DraftKings is able to advertise its daily fantasy offerings nationally, which helps it acquire new users in states where it is operating a sportsbook. Kalish also said, “There’s a tremendous amount of shared interest between fantasy players and sports bettors—there’s a high affinity to participate in both.” Hearing that from the leader of one of the largest operators in the U.S. is a clear indication of the value DFS brings to sportsbook operators.
Further evidence of this trend can be seen in recent industry partnership deals. FD announced a milestone partnership with casino giant, Mohegan Gaming & Entertainment (MGE). FD will be providing online sports betting as well as iGaming and daily fantasy sports at MGE’s flagship property. Recent deals such as these are a clear indication of the direction in which sportsbook brands are moving.
Despite being very distinct products with separate regulation, the user base for all three verticals, traditional fantasy, DFS, and sports betting, share many commonalities. A recent study, commissioned by the Fantasy Sports & Gaming Association, found that “79% of fantasy sports players who are not current sports wagerers say they will likely participate in sports betting once legalized in their state.” With statistics like this, the case for DFS being cross-sold into sportsbook becomes undeniable.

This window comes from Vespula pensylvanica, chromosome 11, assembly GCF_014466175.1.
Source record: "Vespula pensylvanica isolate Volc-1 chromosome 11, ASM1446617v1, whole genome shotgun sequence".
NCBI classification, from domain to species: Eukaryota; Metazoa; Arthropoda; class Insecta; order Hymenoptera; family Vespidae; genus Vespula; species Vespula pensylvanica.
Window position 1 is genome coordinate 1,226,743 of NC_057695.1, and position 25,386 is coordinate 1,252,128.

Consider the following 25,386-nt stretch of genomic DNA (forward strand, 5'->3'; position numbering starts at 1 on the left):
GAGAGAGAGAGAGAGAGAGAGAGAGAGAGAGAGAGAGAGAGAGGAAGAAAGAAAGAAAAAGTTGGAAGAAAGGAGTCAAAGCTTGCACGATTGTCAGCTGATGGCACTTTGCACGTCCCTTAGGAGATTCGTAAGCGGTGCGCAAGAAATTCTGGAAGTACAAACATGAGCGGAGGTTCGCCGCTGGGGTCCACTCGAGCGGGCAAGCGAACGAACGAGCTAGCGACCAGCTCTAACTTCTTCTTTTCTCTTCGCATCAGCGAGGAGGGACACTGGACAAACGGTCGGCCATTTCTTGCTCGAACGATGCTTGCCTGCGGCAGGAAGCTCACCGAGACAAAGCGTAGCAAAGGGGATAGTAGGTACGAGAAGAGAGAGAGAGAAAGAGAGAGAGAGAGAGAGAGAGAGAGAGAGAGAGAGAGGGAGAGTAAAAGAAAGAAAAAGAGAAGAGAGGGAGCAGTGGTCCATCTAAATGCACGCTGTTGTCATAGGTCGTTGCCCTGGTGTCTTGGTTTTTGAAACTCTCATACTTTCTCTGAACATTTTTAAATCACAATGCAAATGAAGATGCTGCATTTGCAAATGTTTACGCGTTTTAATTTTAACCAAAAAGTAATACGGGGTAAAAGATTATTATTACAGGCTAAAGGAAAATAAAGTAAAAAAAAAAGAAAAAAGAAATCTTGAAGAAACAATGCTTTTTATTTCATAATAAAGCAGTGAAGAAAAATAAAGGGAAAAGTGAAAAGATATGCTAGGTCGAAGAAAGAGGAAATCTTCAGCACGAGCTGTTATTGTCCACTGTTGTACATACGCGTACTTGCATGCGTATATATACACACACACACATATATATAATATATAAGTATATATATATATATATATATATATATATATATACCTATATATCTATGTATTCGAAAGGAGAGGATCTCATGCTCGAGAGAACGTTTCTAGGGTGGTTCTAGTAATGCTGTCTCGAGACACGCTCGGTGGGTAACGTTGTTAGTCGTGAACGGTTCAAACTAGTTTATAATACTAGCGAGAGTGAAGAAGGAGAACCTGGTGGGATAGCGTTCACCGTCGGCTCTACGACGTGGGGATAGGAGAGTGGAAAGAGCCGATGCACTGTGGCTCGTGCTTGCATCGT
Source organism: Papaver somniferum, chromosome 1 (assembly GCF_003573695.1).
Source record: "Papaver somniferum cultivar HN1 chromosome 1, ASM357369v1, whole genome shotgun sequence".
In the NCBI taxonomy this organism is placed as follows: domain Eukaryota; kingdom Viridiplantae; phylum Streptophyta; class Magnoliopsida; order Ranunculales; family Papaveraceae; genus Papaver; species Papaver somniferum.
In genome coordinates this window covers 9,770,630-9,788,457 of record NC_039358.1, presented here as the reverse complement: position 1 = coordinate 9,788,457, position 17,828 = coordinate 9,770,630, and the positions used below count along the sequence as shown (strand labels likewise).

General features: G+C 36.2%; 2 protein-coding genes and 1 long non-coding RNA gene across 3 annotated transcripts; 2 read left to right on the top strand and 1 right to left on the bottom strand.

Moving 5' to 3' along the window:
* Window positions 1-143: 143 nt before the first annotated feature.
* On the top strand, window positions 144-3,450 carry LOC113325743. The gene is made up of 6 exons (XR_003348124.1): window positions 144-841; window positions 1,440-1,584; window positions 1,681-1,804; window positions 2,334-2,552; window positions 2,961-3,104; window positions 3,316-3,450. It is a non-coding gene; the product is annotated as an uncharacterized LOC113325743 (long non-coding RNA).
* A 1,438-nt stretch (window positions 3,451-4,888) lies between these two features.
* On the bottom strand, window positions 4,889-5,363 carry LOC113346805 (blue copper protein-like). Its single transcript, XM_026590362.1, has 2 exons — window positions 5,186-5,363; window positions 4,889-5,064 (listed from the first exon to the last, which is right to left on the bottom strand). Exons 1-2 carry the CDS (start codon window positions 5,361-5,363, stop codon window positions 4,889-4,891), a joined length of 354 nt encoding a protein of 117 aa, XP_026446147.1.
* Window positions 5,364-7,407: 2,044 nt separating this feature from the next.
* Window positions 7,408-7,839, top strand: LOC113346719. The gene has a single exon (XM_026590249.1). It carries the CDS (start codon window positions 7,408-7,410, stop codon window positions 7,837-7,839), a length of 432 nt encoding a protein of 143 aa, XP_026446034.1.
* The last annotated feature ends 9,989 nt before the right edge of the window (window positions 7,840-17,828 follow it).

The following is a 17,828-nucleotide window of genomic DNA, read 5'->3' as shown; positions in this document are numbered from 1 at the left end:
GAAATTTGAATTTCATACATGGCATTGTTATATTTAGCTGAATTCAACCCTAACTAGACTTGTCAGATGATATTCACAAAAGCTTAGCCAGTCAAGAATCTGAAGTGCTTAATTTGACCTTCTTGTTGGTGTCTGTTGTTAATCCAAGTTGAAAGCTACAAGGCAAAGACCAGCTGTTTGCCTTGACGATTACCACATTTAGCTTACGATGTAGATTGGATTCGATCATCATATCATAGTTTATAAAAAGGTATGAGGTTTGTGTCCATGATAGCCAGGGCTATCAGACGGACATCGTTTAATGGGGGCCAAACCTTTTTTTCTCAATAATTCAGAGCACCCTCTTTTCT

This suggests that those operators who have an active free to play DFS component will have a distinct advantage in sportsbook player acquisition and will be able to convert these players with considerably less effort or incremental spend.
Vanessa Simpson, Investor Relations and Corporate Communications Manager at Flutter, was asked about DFS’s ability to ease the acquisition process. She said “FanDuel’s 9.5 million DFS players provide the operator with a huge competitive advantage in acquisition cost. Since 2018, when states could legally allow online sports betting, 41% of FanDuel’s sportsbook customers came from its DFS player roster”.